it should be, because certain conditions are asserted multiple times
when they shouldn't be, or the author did not clearly understand the
problem.
Finally, simple or not so simple proofs are required in standard program
optimizations, if they are to be safe.
Testing will not do anything about issues 1,2 and 4, 5 (5 possibly being
the compiler's job instead).
I understand that for most projects there is no point in attempting a
whole program proof. It is just too expensive and difficult, and often
not even possible because there are factors that are outside the control
of the programmers. I do think it is critical in software that can
directly affect the lives of people.

Daniel Sjöblom
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On Wed, 12 May 2004 07:28:54 0700, Nick Keighley wrote: August Derleth <se*@sig.now> wrote in message news:<pa****************************@sig.now>... On Tue, 11 May 2004 22:27:52 +0100, Mark McIntyre wrote: > On Tue, 11 May 2004 01:46:29 0600, in comp.lang.c , August Derleth > <se*@sig.now> wrote: >>Running a suite of tests is (or should be) trivial, and it should catch >>all obvious possible errors and all errors related to outliers in the >>possible input sets. > > /Running/ the tests is indeed trivial. Defining all possible input sets is > the tricky part. For most programmes, thats an infinite set. Indeed, and that's /another/ reason why proofs are rather futile: A proof holds water only if you can either prove something about the complete set of possible inputs and build from there, or if you can construct a proof that will hold for all inputs no matter how cockeyed.
proofs can deal with infinite things
x^2 + y^2 = z^2
is saying something about *all* right angled triangles. To test it would involve an infinite set of cases. (Ignoring for the moment that numbers are normally finite on computers).
Well, in algebra class you can assume that x, y, and z will always be
reals (or complexes). In the real world, what if some moron stuffs "foo"
into x? Or, more plausibly, a pointer value?
As I said: Input is where proofs fall down, because idiotproofing isn't
an exact science. Testing the outliers, on the other hand, is stress testing, which is done on a routine basis in every engineering shop worth its calipers. (You can't test every possible wind velocity, so you test the most extreme velocities you can until something breaks down. If the breakdown happens at a toolow velocity, you fix it. If the breakdown happens at an absurdly high velocity, you pat yourself on the back and record the tested limit for that component or system.) software is discrete rather than continuous. If your bridge works at 20 tons and 30 tons its likely ok at 25. Software isn't like this. What is odd is that those people with the wind tunnel don't despise mathematics, whilst much of the software world does.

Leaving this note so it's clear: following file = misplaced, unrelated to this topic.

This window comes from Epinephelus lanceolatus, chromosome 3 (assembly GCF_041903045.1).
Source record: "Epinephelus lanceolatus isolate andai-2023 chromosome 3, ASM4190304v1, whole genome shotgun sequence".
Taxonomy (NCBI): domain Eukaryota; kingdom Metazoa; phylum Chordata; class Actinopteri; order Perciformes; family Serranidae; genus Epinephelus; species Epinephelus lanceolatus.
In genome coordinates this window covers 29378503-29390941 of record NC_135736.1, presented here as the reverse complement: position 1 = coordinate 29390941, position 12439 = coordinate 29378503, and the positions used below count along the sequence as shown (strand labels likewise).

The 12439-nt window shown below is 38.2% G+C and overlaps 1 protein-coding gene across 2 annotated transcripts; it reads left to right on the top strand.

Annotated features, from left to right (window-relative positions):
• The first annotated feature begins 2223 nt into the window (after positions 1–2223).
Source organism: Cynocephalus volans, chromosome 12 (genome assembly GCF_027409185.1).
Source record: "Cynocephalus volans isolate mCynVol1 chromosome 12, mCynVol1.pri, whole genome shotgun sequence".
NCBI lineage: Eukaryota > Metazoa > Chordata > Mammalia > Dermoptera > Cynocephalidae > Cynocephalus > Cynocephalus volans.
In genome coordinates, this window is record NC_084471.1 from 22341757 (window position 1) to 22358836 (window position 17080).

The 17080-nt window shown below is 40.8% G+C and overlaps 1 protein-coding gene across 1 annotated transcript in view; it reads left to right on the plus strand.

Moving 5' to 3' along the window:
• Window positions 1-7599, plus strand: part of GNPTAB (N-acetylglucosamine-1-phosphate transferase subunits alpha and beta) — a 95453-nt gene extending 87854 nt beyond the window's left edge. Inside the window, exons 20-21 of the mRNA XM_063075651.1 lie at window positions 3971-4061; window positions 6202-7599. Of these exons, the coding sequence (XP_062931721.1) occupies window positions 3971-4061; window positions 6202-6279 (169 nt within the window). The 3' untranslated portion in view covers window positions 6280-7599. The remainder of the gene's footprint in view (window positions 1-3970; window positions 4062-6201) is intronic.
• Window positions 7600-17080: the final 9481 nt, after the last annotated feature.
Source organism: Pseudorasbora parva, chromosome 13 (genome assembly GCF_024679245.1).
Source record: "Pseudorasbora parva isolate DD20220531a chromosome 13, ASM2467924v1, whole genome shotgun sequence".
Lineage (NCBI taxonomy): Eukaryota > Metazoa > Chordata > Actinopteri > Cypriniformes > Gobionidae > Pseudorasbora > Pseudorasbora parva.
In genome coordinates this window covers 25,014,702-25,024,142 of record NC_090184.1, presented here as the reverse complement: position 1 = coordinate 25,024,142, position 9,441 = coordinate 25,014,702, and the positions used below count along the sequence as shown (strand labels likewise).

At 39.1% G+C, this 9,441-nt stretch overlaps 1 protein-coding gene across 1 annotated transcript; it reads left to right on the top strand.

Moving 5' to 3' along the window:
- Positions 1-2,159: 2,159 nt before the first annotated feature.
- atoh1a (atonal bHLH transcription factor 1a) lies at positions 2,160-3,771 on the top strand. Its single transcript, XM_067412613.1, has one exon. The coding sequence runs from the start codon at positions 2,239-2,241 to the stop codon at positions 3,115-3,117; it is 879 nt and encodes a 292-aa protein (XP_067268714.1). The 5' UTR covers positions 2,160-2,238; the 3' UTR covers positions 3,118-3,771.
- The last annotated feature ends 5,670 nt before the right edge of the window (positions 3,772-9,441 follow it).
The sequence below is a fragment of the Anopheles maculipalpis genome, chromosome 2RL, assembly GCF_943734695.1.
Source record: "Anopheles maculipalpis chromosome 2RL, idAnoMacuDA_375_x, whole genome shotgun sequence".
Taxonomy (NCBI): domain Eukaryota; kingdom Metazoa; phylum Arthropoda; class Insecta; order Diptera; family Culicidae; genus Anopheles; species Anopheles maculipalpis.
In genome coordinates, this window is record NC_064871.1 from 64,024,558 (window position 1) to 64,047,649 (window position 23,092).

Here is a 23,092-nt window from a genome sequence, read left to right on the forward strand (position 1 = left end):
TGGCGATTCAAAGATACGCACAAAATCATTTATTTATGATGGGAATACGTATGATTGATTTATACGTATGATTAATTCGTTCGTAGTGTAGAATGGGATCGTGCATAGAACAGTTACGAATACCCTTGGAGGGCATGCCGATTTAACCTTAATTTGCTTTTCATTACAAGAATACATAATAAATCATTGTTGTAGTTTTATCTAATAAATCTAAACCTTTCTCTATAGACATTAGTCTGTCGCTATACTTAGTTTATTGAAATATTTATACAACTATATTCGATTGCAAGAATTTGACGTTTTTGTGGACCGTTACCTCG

I'm not antimath, I'm just protesting. Proofs can only go so far, so
when given a choice between a proof and a test, the test wins.
(Of course, an algorithm can be proven if you abstract away a lot of
reality. But algorithms don't need to worry about idiots with keyboards
trying to crack security, for example, or your RAM deciding life is shit
and so is it.) (Something else occurs to me: A proof is rather useless unless you can prove things about the hardware. Things can't be virtual all the way down.)
there have been attempts at formal descriptions of hardware. There was even an attempt to prove a CPU formally correct (or construct one that was formally correct). Viper I believe. I think the Transputer was partially proven correct (being partially nonformal is a like being a little bit pregnant). I understand modern hardware is "compiled" from formal descriptions that look a bit like programming langages.
I'm aware of VHDL and other hardwaredescription languages. They aren't my
field, but I know how they work: They describe the behavior of the
hardware given the set of possible inputs (using syntax reminiscent of C,
no less) and they leave it up to the computer to design the circuitry to
accomplish that behavior.
The problem with virtual descriptions of hardware is that a staticfried
chip isn't going to conform to your proven models. Nor will a chip made
from a faulty die, or plugged into a decaying motherboard, or fed power
from a dirty supply. In the physical world, components have tolerances,
margins of error, and occasional bad days. Proofs can be thrown out of
whack by some moron with a backhoe, and then where are you?

yvoregnevna gjraglguerr gjbgubhfnaq guerr ng lnubb qbg pbz
To email me, rot13 and convert spelledout numbers to numeric form.
"Makes hackers smile" makes hackers smile.
Kamilche wrote: You know, all this furor over this book caused me to go look it up on Amazon. I've never read this book... but from what I can see from the legally available table of contents, excerpt, and index at Amazon, it looks more like a "Teach me newbie C" book than a "UNCOVER DEEP MYSTERIES OF C!!" sort of affair.
I've got a better idea! Let's discuss some 'Deep C Secrets' of our own! I'll start.
Testing  If you haven't tested to prove it right, it can almost certainly be proven to be WRONG.
Huh?
"Testing" to see if it runs correctly is for the feebleminded. Your
UB can run "correctly" on your "test" you know!
<snipped>
goose,
I still test anyway, btw ... This discussion thread is closed Replies have been disabled for this discussion. Similar topics